Letter: How British attitudes have disappointed the Dutch

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The Independent Online
Sir: Could I get off my bike for a moment to react to Lord Bethell's warning? ('Beware polyglot MEPs on bikes', 11 April). While pleading guilty to some of his charges (with the notable exception of the alleged widespread sympathy among the Dutch population for the murderous activities of the IRA), I think it is fair to point out that it is British attitudes, rather than ours, which explain the Dutch position on some of the issues he raises.

No country fought so stubbornly for British membership of the EC as we did. Apart from recognising that Europe is incomplete without Britain, we had high hopes that her political experience, moderation and strong parliamentary tradition would make Britain a leading champion in the struggle to develop the Community into a stable, effective and democratic pillar of the Atlantic Alliance.

Alas, it was not to be. Since joining in 1973, the British role inside the EC has been ambivalent and inconsistent. The British ideal still appears to be a loose free-trade area, a 19th-century concept which does not meet the needs of today's and tomorrow's European populations - as the rapid demise of Efta amply illustrates.

It is not correct to say that the Dutch want a centralised federal Europe; this is, in any case, a contradiction in terms. We see the great premise of the Union in the establishment of the rule of law over a wider territory than the traditional sovereign nation-state in Europe. The areas in which this pooling of sovereignties occurs must be clearly defined and strictly limited to what the member states have agreed is necessary in order to achieve the objectives they have jointly set out.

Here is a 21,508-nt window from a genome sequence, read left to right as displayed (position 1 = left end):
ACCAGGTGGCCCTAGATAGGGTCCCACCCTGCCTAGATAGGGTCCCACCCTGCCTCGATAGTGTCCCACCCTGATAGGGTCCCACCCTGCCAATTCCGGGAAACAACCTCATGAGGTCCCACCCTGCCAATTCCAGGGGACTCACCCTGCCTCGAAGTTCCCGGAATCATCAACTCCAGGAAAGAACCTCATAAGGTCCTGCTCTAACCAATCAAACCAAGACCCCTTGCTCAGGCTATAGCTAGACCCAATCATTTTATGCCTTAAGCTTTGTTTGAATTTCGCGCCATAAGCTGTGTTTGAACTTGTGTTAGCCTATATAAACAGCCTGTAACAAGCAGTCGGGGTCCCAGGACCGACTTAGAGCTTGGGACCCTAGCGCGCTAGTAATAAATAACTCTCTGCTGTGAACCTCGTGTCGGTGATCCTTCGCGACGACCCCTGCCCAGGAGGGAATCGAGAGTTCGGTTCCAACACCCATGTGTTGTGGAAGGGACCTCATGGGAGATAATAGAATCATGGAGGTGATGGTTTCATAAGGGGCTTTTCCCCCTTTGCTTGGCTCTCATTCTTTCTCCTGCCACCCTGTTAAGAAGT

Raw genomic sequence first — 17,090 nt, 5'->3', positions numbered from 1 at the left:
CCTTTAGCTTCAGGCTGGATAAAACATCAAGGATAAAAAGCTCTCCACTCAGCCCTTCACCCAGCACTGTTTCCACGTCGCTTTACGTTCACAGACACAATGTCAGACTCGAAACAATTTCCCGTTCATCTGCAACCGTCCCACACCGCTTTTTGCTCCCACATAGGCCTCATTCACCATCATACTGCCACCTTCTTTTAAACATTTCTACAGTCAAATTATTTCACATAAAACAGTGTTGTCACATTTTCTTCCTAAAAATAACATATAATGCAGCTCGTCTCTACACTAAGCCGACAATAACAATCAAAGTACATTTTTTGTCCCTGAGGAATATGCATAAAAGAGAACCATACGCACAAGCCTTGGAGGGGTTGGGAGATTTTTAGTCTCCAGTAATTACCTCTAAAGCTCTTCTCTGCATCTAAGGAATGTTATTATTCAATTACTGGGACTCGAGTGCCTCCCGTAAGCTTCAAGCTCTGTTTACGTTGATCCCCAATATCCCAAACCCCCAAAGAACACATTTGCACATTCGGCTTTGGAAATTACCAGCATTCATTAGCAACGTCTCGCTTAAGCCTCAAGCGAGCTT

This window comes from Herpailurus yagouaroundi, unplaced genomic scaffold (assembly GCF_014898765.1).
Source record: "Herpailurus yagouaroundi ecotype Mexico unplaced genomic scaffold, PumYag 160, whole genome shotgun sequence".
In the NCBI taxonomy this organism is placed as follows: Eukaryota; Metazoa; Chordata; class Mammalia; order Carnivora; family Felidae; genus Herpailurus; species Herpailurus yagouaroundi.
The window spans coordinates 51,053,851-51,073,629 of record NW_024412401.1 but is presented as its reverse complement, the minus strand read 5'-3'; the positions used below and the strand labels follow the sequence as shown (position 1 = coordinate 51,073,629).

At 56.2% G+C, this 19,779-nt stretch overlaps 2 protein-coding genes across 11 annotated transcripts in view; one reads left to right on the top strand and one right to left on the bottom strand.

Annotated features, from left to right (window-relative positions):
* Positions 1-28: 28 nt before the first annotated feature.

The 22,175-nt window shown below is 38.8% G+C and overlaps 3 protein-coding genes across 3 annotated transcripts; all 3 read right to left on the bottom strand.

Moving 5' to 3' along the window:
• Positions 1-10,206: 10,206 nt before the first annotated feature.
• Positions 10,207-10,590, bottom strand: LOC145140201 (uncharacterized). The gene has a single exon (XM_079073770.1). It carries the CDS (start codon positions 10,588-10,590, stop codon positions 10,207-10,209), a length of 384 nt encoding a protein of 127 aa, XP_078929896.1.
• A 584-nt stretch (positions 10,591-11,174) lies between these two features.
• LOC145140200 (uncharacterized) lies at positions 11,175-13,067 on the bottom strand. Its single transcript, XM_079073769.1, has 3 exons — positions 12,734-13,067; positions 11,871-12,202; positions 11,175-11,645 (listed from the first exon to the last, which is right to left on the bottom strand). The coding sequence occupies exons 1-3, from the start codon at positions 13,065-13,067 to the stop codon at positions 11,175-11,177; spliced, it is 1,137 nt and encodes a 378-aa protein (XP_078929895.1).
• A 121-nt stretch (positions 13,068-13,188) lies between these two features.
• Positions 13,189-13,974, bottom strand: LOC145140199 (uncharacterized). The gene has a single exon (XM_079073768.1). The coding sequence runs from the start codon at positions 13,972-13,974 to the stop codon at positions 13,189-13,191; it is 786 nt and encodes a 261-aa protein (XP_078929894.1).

When powers have been transferred to the European level, they must be properly exercised and democratically controlled. That is why we oppose British attempts to weaken the position of the Commission and the Court of Justice, to strengthen even further the already predominant role of national governments and to resist strengthening the Parliament. For the same reasons, we opposed similar efforts by the French during the Sixties. We fear that giving in to these trends would destroy the Community and take us back to the old European anarchy of national sovereignties which has caused such immeasurable misery during this century.

Being natural optimists, we continue to hope that the British will find their proper role in the Europe of the 21st century. In the meantime, let us remain as alike as Lord Bethell rightly says we are. Above all, let us go on laughing at the same jokes - even when the joke is on us.

Yours faithfully,


The Hague, Netherlands

12 April

The writer is the former vice-president of the European Parliament.